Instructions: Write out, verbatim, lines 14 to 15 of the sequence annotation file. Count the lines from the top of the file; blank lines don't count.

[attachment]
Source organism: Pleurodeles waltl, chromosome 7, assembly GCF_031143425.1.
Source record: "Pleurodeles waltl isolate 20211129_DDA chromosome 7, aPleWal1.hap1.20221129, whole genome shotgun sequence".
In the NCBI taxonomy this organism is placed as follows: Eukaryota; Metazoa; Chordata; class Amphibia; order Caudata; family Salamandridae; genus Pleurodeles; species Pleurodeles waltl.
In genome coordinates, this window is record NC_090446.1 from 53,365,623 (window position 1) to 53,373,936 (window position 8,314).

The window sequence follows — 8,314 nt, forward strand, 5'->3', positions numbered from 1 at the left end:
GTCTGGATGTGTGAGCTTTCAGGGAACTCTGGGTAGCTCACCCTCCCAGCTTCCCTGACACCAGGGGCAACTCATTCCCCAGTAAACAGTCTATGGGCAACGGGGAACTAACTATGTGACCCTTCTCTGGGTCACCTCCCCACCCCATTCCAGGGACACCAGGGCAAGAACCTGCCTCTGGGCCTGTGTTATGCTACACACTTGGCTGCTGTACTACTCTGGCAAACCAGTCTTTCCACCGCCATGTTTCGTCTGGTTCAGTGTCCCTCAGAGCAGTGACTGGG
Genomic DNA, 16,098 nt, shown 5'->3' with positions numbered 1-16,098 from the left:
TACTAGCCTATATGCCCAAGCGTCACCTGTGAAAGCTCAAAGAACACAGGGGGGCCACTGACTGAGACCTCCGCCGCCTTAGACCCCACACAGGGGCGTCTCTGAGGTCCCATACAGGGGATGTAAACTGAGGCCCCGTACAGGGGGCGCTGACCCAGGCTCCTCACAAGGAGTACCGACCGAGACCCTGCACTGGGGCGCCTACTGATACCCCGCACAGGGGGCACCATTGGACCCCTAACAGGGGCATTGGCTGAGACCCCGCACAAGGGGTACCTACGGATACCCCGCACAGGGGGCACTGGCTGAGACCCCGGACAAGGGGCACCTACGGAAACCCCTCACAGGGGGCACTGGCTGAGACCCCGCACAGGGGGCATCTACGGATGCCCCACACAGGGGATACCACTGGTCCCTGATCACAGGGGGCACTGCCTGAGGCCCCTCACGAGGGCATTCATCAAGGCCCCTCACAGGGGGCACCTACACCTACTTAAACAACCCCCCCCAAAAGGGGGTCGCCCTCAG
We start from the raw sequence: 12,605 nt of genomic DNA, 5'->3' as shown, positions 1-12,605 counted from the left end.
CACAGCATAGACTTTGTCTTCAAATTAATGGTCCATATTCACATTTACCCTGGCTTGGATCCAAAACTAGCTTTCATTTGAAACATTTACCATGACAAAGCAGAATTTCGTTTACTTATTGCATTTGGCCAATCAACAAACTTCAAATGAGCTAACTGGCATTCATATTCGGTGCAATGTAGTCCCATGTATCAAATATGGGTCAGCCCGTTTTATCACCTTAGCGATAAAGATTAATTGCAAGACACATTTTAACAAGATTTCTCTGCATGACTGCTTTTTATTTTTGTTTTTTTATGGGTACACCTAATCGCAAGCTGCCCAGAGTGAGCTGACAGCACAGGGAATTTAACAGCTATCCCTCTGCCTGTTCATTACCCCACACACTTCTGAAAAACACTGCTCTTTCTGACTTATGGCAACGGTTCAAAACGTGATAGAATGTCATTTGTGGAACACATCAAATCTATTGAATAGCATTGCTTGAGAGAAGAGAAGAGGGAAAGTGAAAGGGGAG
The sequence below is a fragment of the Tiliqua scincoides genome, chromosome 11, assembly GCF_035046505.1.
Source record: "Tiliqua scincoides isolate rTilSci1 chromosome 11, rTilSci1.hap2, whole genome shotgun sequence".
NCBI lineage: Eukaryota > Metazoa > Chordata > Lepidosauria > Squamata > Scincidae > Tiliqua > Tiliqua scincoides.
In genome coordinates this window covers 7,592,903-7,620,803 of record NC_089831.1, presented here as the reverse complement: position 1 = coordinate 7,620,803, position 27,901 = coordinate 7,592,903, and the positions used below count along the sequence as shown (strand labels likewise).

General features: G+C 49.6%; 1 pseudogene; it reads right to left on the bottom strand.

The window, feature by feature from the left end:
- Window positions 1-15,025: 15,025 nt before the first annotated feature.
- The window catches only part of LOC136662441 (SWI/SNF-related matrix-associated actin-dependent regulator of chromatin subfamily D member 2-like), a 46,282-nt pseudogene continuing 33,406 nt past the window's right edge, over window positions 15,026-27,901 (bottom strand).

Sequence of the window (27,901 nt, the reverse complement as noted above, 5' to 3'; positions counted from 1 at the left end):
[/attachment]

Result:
In genome coordinates this window covers 7,592,903-7,620,803 of record NC_089831.1, presented here as the reverse complement: position 1 = coordinate 7,620,803, position 27,901 = coordinate 7,592,903, and the positions used below count along the sequence as shown (strand labels likewise).

General features: G+C 49.6%; 1 pseudogene; it reads right to left on the bottom strand.